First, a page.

Crypto empowers individuals
Setting aside the nation-states for the moment, crypto assets have had a tremendous role to play in helping the everyday civilians of both nations. Ukrainians, displaced and with the infrastructure of their country being destroyed more every day, clearly have a desperate need for access to information and financial assets.
With Elon Musk enabling Starlink (a satellite-enabled internet system) to operate ahead of schedule, crypto - along with the robust digital and cyber communities within the nation - has helped allow the Ukrainian government, organisations, and citizens to continue participating in financial transactions. Such access has proven an invaluable lifeline to both the government and every citizens as the fierce fighting continues.
On the other side, it is imperative to recognise that the actions of governments do not always reflect the will of the "person on the street," in this case represented by the Russian civilian population.
As credit providers such as Visa, Mastercard, and PayPal shuttered all services for Russian affiliated individuals and institutions, crypto has also become a critical tool for everyday Russians.
War always has collateral damages, and crypto has played an important role in allowing non-combatants – on both sides – to continue having access to a financial lifeline.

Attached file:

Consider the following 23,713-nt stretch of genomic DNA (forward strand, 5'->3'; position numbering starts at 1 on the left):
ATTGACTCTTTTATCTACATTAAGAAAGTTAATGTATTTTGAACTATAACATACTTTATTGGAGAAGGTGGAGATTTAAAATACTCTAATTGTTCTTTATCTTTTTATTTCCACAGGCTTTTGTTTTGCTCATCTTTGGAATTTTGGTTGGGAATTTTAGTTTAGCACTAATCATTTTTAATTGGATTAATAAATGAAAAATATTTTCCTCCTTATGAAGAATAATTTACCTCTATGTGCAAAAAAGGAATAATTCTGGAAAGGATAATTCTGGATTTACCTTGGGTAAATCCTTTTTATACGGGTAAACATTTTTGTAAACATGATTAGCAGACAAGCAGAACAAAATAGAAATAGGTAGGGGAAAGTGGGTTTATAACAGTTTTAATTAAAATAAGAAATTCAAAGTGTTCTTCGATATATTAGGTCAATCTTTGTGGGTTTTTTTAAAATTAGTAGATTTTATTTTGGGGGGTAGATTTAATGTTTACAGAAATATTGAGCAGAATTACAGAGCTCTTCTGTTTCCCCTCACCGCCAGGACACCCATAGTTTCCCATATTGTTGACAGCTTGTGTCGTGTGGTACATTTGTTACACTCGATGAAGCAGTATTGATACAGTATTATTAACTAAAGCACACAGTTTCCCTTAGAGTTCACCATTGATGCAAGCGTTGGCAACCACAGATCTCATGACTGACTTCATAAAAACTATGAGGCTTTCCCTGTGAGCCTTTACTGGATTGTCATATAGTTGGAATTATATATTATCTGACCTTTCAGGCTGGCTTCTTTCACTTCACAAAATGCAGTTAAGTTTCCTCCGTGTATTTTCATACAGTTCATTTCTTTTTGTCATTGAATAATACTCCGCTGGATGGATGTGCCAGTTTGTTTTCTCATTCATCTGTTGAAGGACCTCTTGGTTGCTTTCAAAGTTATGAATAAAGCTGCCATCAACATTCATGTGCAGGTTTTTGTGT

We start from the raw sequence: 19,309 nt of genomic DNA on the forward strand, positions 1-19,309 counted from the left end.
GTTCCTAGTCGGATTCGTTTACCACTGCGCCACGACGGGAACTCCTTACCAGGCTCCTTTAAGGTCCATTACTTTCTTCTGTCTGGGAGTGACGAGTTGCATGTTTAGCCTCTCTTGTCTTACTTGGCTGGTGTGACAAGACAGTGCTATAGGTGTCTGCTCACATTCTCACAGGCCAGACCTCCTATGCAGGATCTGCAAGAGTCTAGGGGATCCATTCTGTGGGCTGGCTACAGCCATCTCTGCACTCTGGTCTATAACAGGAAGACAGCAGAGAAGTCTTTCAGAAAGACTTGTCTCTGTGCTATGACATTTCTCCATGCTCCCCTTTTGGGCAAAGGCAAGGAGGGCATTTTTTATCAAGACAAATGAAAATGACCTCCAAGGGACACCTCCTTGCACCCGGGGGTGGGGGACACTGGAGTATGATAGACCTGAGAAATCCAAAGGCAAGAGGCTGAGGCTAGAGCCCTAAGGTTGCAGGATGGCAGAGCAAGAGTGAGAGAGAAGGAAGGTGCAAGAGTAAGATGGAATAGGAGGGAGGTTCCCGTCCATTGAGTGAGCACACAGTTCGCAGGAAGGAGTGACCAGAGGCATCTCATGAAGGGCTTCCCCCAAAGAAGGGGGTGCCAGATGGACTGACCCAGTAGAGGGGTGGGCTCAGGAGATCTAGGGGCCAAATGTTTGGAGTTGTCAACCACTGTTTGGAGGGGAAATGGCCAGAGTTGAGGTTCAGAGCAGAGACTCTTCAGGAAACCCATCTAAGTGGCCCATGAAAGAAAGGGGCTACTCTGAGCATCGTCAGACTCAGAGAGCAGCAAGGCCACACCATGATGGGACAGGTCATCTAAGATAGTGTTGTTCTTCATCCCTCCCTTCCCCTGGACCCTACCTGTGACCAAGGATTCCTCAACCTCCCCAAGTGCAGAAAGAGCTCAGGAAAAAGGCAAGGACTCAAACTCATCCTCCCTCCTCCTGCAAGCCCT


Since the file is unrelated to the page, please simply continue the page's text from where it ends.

Crypto is maturing
Further deconstructing the argument that crypto would be used primarily to avoid sanctions is the simple fact that the crypto asset economy has come a long way since it burst into the collective consciousness in 2016.
From Coinbase debuting as an organisation overseen by the Securities and Exchange Commission (SEC), and being subject to annual reporting and auditing requirements, to the March 2022 executive order charting a path toward comprehensive policy action, crypto has become firmly integrated within mainstream financial markets conversations.
In other words, crypto might still have the perception of a wild and unregulated asset class, but the reality is quite different. As a result of this continued integration and adoption of crypto assets, major crypto exchanges and other players in the space are cooperating with lawmakers in terms of sanctions and other monitoring tools.
This includes, again reflecting the maturation of the space, the fact that major exchanges need to be in compliance with US regulations connected to Know-Your-Customer (KYC) and Anti-Money Laundering (AML) that traditional exchanges must operate in compliance with as well.
Additionally, Coinbase took direct action to suspend nearly 25,000 accounts that were linked to suspicious Russian activity. Actions like that often to an outcry from proponents of "true" decentralisation, but compromise is a core part of wider acceptance and adoption.
Crypto assets routinely make headlines, and these issues have become amplified as a result of the war in Ukraine.
As scintillating as the headlines can be regarding crypto assets, evading sanctions, and international financial intrigue, the reality is much more complicated.
Crypto assets have definitively arrived on the financial scene, and as a result of the continued maturation, the narrative surrounding these assets needs to evolve as well.
Crypto assets are complex, multi-faceted, and conversations involving these assets need to reflect that.
- Dr Sean Stein Smith is an assistant professor at Lehman College, a strategic advisor at The Central Bank Digital Currency Think Tank in New York, and a regular contributor to Euronews Next